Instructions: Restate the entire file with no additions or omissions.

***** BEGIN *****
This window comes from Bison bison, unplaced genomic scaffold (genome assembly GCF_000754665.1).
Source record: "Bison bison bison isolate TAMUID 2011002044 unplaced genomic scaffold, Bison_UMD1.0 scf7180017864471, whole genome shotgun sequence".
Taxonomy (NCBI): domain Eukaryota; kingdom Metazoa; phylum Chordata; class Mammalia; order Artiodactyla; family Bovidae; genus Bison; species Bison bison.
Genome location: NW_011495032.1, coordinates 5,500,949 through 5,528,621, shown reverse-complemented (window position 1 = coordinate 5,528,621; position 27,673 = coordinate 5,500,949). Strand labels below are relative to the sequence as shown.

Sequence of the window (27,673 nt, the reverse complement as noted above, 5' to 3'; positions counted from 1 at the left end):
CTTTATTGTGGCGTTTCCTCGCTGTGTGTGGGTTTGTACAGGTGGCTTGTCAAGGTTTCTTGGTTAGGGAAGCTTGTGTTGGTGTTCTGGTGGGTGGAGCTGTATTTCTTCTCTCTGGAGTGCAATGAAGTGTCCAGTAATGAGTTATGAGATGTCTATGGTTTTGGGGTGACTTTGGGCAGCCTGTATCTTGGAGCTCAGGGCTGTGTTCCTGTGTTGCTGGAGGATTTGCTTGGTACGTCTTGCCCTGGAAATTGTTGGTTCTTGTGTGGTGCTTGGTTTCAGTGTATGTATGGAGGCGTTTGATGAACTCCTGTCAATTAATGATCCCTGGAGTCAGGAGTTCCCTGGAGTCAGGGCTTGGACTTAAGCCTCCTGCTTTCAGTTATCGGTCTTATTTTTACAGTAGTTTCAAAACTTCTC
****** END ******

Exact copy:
This window comes from Bison bison, unplaced genomic scaffold (genome assembly GCF_000754665.1).
Source record: "Bison bison bison isolate TAMUID 2011002044 unplaced genomic scaffold, Bison_UMD1.0 scf7180017864471, whole genome shotgun sequence".
Taxonomy (NCBI): domain Eukaryota; kingdom Metazoa; phylum Chordata; class Mammalia; order Artiodactyla; family Bovidae; genus Bison; species Bison bison.
Genome location: NW_011495032.1, coordinates 5,500,949 through 5,528,621, shown reverse-complemented (window position 1 = coordinate 5,528,621; position 27,673 = coordinate 5,500,949). Strand labels below are relative to the sequence as shown.

Sequence of the window (27,673 nt, the reverse complement as noted above, 5' to 3'; positions counted from 1 at the left end):
CTTTATTGTGGCGTTTCCTCGCTGTGTGTGGGTTTGTACAGGTGGCTTGTCAAGGTTTCTTGGTTAGGGAAGCTTGTGTTGGTGTTCTGGTGGGTGGAGCTGTATTTCTTCTCTCTGGAGTGCAATGAAGTGTCCAGTAATGAGTTATGAGATGTCTATGGTTTTGGGGTGACTTTGGGCAGCCTGTATCTTGGAGCTCAGGGCTGTGTTCCTGTGTTGCTGGAGGATTTGCTTGGTACGTCTTGCCCTGGAAATTGTTGGTTCTTGTGTGGTGCTTGGTTTCAGTGTATGTATGGAGGCGTTTGATGAACTCCTGTCAATTAATGATCCCTGGAGTCAGGAGTTCCCTGGAGTCAGGGCTTGGACTTAAGCCTCCTGCTTTCAGTTATCGGTCTTATTTTTACAGTAGTTTCAAAACTTCTC